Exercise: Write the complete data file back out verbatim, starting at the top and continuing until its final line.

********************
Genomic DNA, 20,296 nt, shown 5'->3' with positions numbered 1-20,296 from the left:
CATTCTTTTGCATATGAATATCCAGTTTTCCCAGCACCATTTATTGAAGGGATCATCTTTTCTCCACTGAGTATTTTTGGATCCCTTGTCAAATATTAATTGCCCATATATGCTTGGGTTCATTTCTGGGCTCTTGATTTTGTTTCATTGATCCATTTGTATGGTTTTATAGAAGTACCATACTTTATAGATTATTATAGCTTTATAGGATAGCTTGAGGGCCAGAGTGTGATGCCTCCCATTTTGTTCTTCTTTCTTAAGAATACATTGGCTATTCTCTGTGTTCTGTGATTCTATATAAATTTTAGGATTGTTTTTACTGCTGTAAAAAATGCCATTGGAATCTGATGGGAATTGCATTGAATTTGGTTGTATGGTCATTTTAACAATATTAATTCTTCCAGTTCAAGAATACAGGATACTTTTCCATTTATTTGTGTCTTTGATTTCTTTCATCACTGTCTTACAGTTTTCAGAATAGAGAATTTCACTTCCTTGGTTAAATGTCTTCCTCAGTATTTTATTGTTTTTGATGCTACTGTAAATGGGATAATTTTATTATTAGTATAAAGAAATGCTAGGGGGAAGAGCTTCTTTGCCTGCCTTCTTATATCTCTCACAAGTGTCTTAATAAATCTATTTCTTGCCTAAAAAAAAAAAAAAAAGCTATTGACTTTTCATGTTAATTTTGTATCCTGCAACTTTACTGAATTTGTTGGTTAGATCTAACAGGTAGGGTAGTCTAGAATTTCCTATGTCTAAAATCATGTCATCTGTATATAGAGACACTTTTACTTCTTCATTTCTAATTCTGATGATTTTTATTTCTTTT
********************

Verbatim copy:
Genomic DNA, 20,296 nt, shown 5'->3' with positions numbered 1-20,296 from the left:
CATTCTTTTGCATATGAATATCCAGTTTTCCCAGCACCATTTATTGAAGGGATCATCTTTTCTCCACTGAGTATTTTTGGATCCCTTGTCAAATATTAATTGCCCATATATGCTTGGGTTCATTTCTGGGCTCTTGATTTTGTTTCATTGATCCATTTGTATGGTTTTATAGAAGTACCATACTTTATAGATTATTATAGCTTTATAGGATAGCTTGAGGGCCAGAGTGTGATGCCTCCCATTTTGTTCTTCTTTCTTAAGAATACATTGGCTATTCTCTGTGTTCTGTGATTCTATATAAATTTTAGGATTGTTTTTACTGCTGTAAAAAATGCCATTGGAATCTGATGGGAATTGCATTGAATTTGGTTGTATGGTCATTTTAACAATATTAATTCTTCCAGTTCAAGAATACAGGATACTTTTCCATTTATTTGTGTCTTTGATTTCTTTCATCACTGTCTTACAGTTTTCAGAATAGAGAATTTCACTTCCTTGGTTAAATGTCTTCCTCAGTATTTTATTGTTTTTGATGCTACTGTAAATGGGATAATTTTATTATTAGTATAAAGAAATGCTAGGGGGAAGAGCTTCTTTGCCTGCCTTCTTATATCTCTCACAAGTGTCTTAATAAATCTATTTCTTGCCTAAAAAAAAAAAAAAAAGCTATTGACTTTTCATGTTAATTTTGTATCCTGCAACTTTACTGAATTTGTTGGTTAGATCTAACAGGTAGGGTAGTCTAGAATTTCCTATGTCTAAAATCATGTCATCTGTATATAGAGACACTTTTACTTCTTCATTTCTAATTCTGATGATTTTTATTTCTTTT